Side yard transformed to easy access edibles garden

Side yard transformed to easy access edibles garden

Lauren and Kathryn’s wish list went like this:

•Large covered outdoor area for year round entertaining

•Covered hot tub room

•Dwarf fruit trees and raised beds for edibles – this was a serious hobby for them

•Convenient access to smoker and BBQ

•Water feature to see from inside the great room for year round enjoyment

•A Sangu Kaku Japanese maple-because they loved it so

They hired me after looking at several designers and we met early one fall morning.  As soon as I saw their lot I knew I’d recommend D & J Landscape Contractors for the installation.  We had teamed up for a similarly difficult site.   Although I am a Portland landscape designer I have several Ridgefield Washington landscape design clients.  See Mastersons swamp to paradise blog.

The Bodes and I  worked together to create their plan using my landscape design in a day process.

Before back porch addition

The basic grading was completed so the back porch addition could be built.

The big items were first.  For seamless outdoor living the thing to do was extend the roof of the house for the cover.  Not inexpensive but an important priority.  We made the ceiling high in this addition so it would add light to the great room and make it feel bigger.  Adding onto the existing small back porch rather than adding a new covered area elsewhere in the landscape kept it simple.  With all the items we needed to add, it would be easy to turn this tiny yard into a hodgepodge.

Important hardscape back porch addition.

After back porch addition

 

Next the harsh straight wall dividing the landscape in half had to go.    The design broke the steep slope into three levels.   Using naturalistic boulders artfully placed changed this landscape completely.  This is where I have to stop bragging about my spatial skills and brag about the landscape contractor.  It isn’t financially practical or practical in any manner to draw a design that precisely places every boulder.  Sometimes I am on site during construction and I work closely with the excavator to place the boulders but even then it is a very collaborative effort.  Donna Burdick and Brian Woodruff of D & J landscape Contractors  took the design and brought it to life.  It was such a tough site that we were planning to have me on site to help with the artistic efforts but the fall weather was threatening and if they had waited for me, they would have lost an opportunity to install until the next year.  We met on site once and they ran with it……beautifully.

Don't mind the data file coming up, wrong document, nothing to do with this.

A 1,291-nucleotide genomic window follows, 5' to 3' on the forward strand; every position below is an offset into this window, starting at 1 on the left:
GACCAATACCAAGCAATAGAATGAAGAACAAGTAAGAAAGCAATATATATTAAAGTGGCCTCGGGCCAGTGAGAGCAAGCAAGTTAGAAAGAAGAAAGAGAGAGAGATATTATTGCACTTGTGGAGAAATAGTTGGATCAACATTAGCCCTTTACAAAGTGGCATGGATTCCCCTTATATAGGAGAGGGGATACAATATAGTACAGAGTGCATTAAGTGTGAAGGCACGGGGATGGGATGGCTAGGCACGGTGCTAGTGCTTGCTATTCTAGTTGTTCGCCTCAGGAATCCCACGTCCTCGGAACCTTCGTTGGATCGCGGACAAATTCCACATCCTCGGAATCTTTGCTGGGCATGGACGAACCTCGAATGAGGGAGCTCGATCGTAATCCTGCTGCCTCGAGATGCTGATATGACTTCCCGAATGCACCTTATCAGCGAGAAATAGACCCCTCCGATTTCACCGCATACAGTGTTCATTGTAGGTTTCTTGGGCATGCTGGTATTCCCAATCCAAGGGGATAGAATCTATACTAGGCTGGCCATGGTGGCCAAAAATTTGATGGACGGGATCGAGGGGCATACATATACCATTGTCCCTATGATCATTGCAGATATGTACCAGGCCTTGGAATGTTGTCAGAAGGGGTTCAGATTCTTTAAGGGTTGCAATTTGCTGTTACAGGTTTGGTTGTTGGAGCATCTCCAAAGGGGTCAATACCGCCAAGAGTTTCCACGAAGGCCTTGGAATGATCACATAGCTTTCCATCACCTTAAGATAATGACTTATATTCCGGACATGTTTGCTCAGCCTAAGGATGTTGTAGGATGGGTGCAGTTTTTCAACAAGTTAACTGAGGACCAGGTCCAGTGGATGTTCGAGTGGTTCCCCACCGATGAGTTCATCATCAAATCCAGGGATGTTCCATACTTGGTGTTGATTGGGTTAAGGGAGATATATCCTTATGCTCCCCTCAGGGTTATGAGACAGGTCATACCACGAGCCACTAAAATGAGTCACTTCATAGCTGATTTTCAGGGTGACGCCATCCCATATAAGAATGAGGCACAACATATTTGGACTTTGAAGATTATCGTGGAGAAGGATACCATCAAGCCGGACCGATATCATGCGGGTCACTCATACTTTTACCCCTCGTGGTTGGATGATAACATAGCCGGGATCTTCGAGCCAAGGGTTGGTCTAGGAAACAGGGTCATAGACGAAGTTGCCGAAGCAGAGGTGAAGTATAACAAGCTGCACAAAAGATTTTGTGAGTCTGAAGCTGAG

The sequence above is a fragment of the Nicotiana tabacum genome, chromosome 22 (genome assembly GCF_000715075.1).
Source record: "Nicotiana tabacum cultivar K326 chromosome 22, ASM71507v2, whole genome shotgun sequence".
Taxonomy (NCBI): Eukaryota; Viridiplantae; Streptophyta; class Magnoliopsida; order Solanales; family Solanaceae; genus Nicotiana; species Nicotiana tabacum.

The perfect spot for the smoker.

The perfect spot for the smoker.

A place was made for the smoker just on the edge of the covered back porch.  Nestled among the boulders it sits at a height that makes it an easy reach.

Now that we had created usable space it was easy to nestle the gazebo and tot tub into a curve of the boulder walls.  The hot tub feels private and there is good access.  It is planted beautifully.

 

The gazebo nestled into the boulder walls to create it's own private hot tub room.

The gazebo nestled into the boulder walls to create it’s own private hot tub room.

 

Lauren and Kathryn are get it done people.  Lauren built the hot tub gazebo using a kit, designed and built a potting table and storage cabinet for the back porch.  It was such a pleasure to visit them and hear how much they love their new outdoor heaven.

Their easy access raised beds are a delight to use and to behold.

The water feature, a drilled rock with the hidden echo chamber under it is beloved by their young nieces, they love to play in it.  The sound calls them outdoors.

They are home.

Sometimes I feel a little like Santa Claus –  All the boys and girls deserve a wonderful outdoor heaven to play in. If you need help with your outdoor haven, contact me to learn more about my landscaping services.

Garden Designer Brings Integration and Function To “Mismatched” Landscape

The new deck feels like an outdoor living room and makes the garden feel part of the house.

The new deck feels like an outdoor living room and makes the garden feel like part of the house.

“My garden adventures with Carol, Design in a Day, began in 2010.  Carol took my “mismatched” garden and pulled it together by incorporating a variety of plants which added interesting leaf shapes, texture, and color.  With the addition of stone paths and walls, art pieces, and a deck with planter boxes, she created a garden that blends continuity, interest, and beauty.

The old deck seemed small and cut off from the garden area.

The old deck was too small, felt cut off from the garden, and made an unattractive view.

Since a garden is an ever-changing palate, I have continued to work with Carol as my garden coach so my garden space will continue to thrive.

Carol is professional, knowledgeable, and talented.  She’s a good listener and will collaborate with a team of experienced and creative contractors as well as resources for plants.  With Carol’s style of landscape design one can select from a wide menu of options – from a garden design only where the client does the work, to a design and consultation, up to supervision of the project.”

August in the garden: Hakonechloa Macra 'Albostriata' - Japanese Forest Grass; Aconitum 'Tall Blue' - Monkshood; Hardy Fuchsia

August in the garden: Hakonechloa Macra ‘Albostriata’ – Japanese Forest Grass; Aconitum ‘Tall Blue’ – Monkshood; Hardy Fuchsia